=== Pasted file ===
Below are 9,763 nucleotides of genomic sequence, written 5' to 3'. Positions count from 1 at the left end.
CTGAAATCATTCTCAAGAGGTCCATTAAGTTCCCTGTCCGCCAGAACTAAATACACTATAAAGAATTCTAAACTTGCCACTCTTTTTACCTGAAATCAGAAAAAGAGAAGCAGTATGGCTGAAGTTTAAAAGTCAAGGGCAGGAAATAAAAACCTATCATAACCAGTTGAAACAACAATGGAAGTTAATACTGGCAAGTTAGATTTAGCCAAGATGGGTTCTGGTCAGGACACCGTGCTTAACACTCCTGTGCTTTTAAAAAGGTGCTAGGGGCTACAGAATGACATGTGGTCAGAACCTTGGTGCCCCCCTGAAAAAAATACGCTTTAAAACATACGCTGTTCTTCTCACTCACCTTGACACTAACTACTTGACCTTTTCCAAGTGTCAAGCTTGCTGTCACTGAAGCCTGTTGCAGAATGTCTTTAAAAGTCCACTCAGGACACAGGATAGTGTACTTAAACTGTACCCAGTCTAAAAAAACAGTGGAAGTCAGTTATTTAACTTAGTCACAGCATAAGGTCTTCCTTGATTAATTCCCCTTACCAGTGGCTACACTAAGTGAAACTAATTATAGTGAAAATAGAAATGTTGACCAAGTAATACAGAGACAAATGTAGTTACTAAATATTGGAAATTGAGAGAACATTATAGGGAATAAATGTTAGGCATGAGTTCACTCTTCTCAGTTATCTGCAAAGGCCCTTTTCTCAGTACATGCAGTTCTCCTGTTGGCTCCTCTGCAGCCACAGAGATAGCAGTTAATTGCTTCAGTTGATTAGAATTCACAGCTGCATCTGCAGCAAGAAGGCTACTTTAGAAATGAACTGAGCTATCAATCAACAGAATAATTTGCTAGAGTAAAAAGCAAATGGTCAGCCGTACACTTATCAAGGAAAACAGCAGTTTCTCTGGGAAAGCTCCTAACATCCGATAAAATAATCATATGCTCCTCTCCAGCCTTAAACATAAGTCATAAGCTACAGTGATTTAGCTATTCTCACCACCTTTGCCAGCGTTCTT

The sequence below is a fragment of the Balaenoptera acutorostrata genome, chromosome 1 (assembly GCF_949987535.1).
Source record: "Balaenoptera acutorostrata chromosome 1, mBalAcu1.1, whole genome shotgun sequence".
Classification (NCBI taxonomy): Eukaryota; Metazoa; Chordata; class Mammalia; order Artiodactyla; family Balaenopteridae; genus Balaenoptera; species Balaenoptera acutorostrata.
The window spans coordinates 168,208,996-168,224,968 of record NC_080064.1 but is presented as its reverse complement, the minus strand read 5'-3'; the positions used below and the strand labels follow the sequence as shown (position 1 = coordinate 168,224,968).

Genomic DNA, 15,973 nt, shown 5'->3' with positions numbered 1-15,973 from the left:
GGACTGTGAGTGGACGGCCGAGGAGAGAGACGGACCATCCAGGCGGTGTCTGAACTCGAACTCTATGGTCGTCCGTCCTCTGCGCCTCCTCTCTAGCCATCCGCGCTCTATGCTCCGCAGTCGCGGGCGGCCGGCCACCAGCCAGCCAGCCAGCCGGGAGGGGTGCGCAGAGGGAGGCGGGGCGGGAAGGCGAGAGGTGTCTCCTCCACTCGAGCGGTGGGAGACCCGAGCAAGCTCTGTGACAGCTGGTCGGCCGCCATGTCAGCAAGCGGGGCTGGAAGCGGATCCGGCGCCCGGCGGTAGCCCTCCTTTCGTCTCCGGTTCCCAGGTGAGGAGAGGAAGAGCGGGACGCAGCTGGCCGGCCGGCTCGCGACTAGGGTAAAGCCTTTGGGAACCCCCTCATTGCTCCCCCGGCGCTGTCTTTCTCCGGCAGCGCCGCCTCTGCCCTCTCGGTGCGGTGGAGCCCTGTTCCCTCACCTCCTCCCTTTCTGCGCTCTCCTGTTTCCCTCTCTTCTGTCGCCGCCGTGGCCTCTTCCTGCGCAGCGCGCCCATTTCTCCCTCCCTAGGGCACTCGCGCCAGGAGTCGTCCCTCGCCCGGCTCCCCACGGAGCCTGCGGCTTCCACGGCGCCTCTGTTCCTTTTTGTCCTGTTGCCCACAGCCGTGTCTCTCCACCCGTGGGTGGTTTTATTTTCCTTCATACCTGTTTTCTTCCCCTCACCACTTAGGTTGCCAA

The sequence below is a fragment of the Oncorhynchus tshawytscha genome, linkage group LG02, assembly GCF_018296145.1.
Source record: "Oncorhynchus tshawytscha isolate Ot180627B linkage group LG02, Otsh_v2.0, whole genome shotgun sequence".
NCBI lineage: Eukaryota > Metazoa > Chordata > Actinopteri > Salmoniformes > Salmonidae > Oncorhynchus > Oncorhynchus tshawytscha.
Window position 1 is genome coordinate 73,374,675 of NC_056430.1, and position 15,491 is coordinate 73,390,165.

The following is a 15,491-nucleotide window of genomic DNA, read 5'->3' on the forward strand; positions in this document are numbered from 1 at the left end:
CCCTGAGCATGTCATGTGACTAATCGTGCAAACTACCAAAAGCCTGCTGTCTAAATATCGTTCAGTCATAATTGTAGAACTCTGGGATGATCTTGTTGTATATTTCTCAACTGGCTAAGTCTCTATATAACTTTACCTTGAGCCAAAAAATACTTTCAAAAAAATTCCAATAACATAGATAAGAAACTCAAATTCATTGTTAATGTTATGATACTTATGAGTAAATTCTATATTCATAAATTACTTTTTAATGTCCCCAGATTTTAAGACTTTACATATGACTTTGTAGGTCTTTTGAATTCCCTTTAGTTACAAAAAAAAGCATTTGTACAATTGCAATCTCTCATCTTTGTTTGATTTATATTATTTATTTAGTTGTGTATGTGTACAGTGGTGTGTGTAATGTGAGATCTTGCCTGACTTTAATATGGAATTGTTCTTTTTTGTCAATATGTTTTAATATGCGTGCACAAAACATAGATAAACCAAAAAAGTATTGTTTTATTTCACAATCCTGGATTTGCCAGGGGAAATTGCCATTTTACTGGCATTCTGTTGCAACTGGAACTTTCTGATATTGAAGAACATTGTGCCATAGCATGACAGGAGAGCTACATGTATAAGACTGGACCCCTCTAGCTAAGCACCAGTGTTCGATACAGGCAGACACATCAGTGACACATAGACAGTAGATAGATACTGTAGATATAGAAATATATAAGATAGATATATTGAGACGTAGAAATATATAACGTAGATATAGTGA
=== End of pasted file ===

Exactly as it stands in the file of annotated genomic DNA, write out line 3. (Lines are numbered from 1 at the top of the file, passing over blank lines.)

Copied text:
The sequence below is a fragment of the Balaenoptera acutorostrata genome, chromosome 1 (assembly GCF_949987535.1).